She explains that she thinks that a person may hold what later they
recognise are erroneous ideas about Jesus, but at the time be convinced that
they have a living relationship with him. There's always the possibility of
delusion in religious experiences she tells them and of then recognising
the delusory state. However, she wants to stress, metaphorically speaking,
that the Christ figure has functioned as a window for many people onto the
hidden face of a God whom they believe exists.For her, she says, metaphor
and myth are the appropriate means in which to express divine mysteries of
faith. She says that many Christians
agree that the bread and wine taken in a Communion service are not literally
the body and blood of Jesus. What most of them fail to see is that the
Christ figure as a combination of the human and divine does not mean that
Jesus was literally both human and divine. The Christ figure is a symbol or
an icon for the divine if held to exist.
Rabbi Klein invites another woman to ask her question. She announces that her
name is Sarah Jacob and says that the Hebrew scriptures contain wonderful
visions of the messianic age in which there will be global peace and
justice, and the lion will lie down with the lamb. Could it not be, even
though human thinking is fraught with inadequacies, that God is able to use
even such beliefs as being a treasured and favored nation and inspire
leaders with wonderful visions such as those in the Scriptures?
Miriam says that she agrees that global peace, if it's based on justice,
mercy and compassion, is a noble ideal in any religion, but she rejects all
thinking about a messianic age that's founded on a belief that God took the
initiative to choose the people of Israel and give them a special role as a
favored nation. Those are just human claims.
A Rabbi from another Synagogue says to Miriam that he agrees with her that
both Judaism and Christianity contain many examples of poor theological
thinking. 'Ultimately, despite their deficiencies as living
traditions, aren't they both movements seeking to develop
spread the belief that all peoples are called to come before One who is
both a God of judgement as well as of grace?'
'I agree with you,' Miriam replies, 'though let's not forget the mystery.
We don't know for certain if God exists or if God does exist what God's
character is. We may have beliefs, but we don't know how sound or true
they are. There's a lot of not-knowing in the life of faith as I imagine
you would agree.'
It's a student who asks the next question. 'What good will a novel about a
fictional past covering the last two to three thousand years do?'
'I hope it will jolt the leaders of religious traditions, not just Jewish
and Christian, to examine the claims of their faiths in the light of modern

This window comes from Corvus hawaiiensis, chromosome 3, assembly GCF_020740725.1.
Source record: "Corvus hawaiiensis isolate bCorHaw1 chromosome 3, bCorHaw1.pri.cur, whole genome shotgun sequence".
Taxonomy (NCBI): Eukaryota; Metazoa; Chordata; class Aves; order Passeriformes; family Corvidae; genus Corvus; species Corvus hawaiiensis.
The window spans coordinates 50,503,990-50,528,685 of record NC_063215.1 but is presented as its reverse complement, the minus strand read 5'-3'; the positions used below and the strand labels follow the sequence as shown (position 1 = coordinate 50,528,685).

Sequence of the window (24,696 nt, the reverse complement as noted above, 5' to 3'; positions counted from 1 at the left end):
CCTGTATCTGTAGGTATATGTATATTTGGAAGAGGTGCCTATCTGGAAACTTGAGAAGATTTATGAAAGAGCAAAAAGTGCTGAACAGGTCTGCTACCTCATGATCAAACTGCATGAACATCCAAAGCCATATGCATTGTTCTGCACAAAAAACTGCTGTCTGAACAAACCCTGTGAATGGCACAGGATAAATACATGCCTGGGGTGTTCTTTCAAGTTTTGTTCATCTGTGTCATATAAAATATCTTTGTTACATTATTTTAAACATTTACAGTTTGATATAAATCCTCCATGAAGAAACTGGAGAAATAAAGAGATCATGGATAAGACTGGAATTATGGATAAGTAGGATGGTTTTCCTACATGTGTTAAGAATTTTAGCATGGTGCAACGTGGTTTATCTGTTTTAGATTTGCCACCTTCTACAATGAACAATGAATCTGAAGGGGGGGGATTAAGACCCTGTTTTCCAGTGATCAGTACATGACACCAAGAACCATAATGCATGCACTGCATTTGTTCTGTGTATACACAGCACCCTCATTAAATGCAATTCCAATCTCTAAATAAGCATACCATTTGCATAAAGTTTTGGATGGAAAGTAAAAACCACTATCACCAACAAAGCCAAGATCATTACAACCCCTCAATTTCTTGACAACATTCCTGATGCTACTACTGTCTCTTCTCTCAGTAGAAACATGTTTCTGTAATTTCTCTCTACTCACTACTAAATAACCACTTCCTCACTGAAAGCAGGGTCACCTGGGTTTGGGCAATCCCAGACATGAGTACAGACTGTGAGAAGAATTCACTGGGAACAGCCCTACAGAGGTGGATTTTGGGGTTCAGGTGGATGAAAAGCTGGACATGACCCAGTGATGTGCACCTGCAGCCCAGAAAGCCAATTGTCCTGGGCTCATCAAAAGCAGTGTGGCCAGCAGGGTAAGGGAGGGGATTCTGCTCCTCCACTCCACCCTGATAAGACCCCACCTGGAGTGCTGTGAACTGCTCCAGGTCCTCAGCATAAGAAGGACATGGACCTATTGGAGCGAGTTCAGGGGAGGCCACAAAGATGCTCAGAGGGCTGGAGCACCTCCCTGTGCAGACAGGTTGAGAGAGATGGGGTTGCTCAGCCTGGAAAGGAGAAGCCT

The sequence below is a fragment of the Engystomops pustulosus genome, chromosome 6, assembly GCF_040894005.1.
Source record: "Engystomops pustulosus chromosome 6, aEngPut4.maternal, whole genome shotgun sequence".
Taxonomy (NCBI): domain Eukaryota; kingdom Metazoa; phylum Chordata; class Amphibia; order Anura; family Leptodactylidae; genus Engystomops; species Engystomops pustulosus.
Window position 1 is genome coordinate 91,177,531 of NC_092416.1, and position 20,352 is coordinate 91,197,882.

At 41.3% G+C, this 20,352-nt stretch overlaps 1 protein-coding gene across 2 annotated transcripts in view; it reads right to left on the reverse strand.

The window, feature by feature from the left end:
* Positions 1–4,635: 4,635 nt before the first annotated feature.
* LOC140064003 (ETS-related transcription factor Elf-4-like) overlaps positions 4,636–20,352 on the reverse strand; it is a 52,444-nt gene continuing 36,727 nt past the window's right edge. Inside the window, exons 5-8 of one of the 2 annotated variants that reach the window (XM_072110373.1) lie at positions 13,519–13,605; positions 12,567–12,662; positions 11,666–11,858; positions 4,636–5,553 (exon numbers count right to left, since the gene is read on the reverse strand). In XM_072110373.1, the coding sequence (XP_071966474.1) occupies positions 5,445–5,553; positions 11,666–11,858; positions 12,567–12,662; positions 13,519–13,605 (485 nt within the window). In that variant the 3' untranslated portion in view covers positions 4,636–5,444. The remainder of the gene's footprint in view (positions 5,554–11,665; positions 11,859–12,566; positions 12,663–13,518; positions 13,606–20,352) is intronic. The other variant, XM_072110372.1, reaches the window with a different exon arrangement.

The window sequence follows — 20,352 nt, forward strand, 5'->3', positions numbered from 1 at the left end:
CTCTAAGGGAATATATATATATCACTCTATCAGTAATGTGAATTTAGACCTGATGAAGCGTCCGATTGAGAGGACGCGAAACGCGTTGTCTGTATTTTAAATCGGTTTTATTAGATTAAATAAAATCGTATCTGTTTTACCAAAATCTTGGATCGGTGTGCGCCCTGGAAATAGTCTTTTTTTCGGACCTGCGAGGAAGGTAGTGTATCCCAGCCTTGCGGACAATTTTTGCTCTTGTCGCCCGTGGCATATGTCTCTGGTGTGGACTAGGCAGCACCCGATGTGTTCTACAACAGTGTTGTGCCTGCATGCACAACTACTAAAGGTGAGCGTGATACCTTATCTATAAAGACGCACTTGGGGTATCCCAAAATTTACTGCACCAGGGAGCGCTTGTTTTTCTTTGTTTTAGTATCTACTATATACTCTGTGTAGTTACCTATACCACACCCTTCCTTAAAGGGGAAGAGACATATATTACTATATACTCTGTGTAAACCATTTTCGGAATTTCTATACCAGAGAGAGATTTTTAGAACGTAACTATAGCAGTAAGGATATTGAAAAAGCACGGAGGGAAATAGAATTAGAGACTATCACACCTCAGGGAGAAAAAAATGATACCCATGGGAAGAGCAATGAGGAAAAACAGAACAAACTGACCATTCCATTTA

understandings.' Miriam replies. 'Some of the conservative values upheld by
religions still impede progress and support human rights abuses. And many
people have not lived up to the ethical code of their professed religion.'
'The contrast between my fictional world and the real history of the same
period is stark. There's obviously no Shoah in my novel nor the vicious
hatred between Jew and Christian. I once played Portia in University. I
know many of my lines still and some of the other speeches in the Merchant
of Venice. It was written as you know by William Shakespeare who considered
himself a Christian; he expressed in the play what he thought Jews and
Christians perceived to be their mutual animosities.'
'Here is Shylock speaking about Antonio,' she says. '"I hate him for he is a
Christian; he rails against our sacred nation." And again Shylock speaking
about Antonio: "He hath disgraced me and hindered me of half a million;
laughed at my losses, mocked at my gains, scorned my nation, thwarted my
bargains, cooled my friends, heated mine enemies! And what's his reason? I
am a Jew!" 'Here are some lines spoken by Antonio and Gratiano after Shylock
refuses to put his knife to Antonio's chest to extract his pound of flesh.
First Antonio, "Two things provided more, - that for this favour, he
presently become a Christian." And Gratiano says to Shylock, "In
christening, thou shalt have two godfathers: had I been judge, thou shouldst
have had ten more, to bring thee to the gallows, not the font."
'I long for Judaism as a whole to repudiate the out-dated thinking in its
scriptures and by doing so distance itself from the mistakes of ancient
times. However, at present, I don't see many signs of this happening. Nor do
I see evidence of Christian leaders coming out and saying that Jesus and his
followers were under a misapprehension in thinking in terms of Messiahs and
messianic ages, though I'm aware that some theologians do affirm this. Or to
put it bluntly I don't hear Christians saying that their religion should
never have come into being and that it all stemmed from the error we Jews
made. I accept that if the Jews had not made this error, historically there could
still have been some form of anti-Semitism, but it would have had a different source.'
Miriam surveys her audience, 'I sense from your faces and your body language
that there are, not surprisingly, mixed emotions among you. It can't be easy
for those of you here who are Christians to hear that I think your religion
should never have begun, but I am not denying that much good has been done in
the name of Christianity
as in my own Judaism. Remember I said nobody has to clap at the end.
Whatever you're thinking, I expect at the least I've challenged your minds.